Wednesday of the First Week of Lent 2011

Have mercy on me, O God, in your goodness;
in the greatness of your compassion wipe out my offense.
Thoroughly wash me from my guilt
and of my sin cleanse me.

Today’s responsorial psalm deserves a homily. King David is supposed to be the author of all the psalms and this one especially has the sound of his voice. It was written, as the second verse tells us parenthetically, “…when Nathan the prophet came to him after his affair with Bathsheba.”
 David may be the first true penitent in history. Certainly, this psalm describes the mysterious heart of penance. Abraham was the father of faith and the Book of Genesis recounts some of his failings. Moses too, as great as he was, also had certain shortcomings. These two with David are the great triumvirate of the Old Testament. All three represent the nation; but David also appears as a historical person, a very fallible human being whose penchant for violence and weakness for women are all too obvious. We see nothing of such failings in Abraham and Moses.  
David’s genius is his passionate love of God. He needs to be reminded of that love, as we all do; and God provides a reminder in the person of Nathan. David remembers that he was the least of his household, a mere boy when Samuel anointed him to be the next king. There was certainly nothing about the boy’s appearance, education, wealth or family to indicate he should be the king.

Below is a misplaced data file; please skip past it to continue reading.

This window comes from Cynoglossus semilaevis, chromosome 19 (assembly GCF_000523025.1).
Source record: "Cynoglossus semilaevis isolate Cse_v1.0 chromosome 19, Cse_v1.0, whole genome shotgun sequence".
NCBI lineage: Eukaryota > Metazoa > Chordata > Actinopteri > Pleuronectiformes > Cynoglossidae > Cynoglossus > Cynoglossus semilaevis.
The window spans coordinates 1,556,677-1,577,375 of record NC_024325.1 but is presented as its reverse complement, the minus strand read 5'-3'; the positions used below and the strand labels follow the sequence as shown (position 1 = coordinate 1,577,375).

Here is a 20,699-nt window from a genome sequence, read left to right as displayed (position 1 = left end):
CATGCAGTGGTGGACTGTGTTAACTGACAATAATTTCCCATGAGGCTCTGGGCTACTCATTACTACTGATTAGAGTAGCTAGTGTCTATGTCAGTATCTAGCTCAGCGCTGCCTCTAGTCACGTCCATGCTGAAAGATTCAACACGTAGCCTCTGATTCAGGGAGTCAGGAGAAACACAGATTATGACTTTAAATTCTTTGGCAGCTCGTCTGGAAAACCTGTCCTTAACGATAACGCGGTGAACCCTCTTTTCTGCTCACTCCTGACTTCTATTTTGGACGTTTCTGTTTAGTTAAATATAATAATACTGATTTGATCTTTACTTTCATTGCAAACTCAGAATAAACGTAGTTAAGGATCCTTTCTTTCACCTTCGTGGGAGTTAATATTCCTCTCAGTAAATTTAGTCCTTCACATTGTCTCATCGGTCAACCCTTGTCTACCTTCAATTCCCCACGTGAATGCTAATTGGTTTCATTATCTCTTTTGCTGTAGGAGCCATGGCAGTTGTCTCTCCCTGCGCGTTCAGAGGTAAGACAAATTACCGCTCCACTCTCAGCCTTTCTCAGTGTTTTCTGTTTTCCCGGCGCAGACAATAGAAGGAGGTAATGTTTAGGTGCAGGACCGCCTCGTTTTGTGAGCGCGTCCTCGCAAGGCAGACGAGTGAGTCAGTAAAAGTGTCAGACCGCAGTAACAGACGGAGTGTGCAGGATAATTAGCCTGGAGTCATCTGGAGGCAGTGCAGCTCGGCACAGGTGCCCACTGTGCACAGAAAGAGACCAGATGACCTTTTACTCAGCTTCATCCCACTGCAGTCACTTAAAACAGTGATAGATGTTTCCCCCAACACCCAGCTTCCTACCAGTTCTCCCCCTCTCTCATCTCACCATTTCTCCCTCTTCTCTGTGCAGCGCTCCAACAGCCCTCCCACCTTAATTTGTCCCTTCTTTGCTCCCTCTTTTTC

He knows enough of warfare to appreciate God’s protection and guidance. His surviving so many skirmishes and battles was not by accident or good luck. God was with him as his “buckler and shield.” And he knows that kings usually don’t die of old age surrounded by their friends; he still needs God’s constant protection from assassination.
He also remembers King Saul’s fate, madness. David is as good a soldier as Saul, and an equally competent leader. He is haunted by the specter of Saul’s insane jealousy. When Saul lost God’s favor he lost his mind, and so David prayed, Do not drive me from your presence, nor take from me your holy spirit.”
David will finally be honored with a most amazing promise. God will maintain his house, that is his kingdom, forever. Can the living appreciate how long forever is? Many of our contemporaries think time will end very soon. Perhaps David and his people thought the same thing. Three thousand years have passed, and how many kingdoms, nations, and empires have fallen? And yet the kingdom of David lives in the person of Jesus. Why? Not because he was innocent but because he owned his sins.
Jesus will follow in his Father David’s steps as he also takes up the cross of penance. Although he did no sin and was utterly without guilt, he stands with David his father and all his people in their sins.
Christians also, as children of David and disciples of Jesus, readily confess our sins and thank God for the gift of penance. 

No comments:

Post a Comment

I love to write. This blog helps me to meditate on the Word of God, and I hope to make some contribution to our contemplations of God's Mighty Works.

Ordinarily, I write these reflections two or three weeks in advance of their publication. I do not intend to comment on current events.

I understand many people prefer gender-neutral references to "God." I don't disagree with them but find that language impersonal, unappealing and tasteless. When I refer to "God" I think of the One whom Jesus called "Abba" and "Father", and I would not attempt to improve on Jesus' language.

You're welcome to add a thought or raise a question.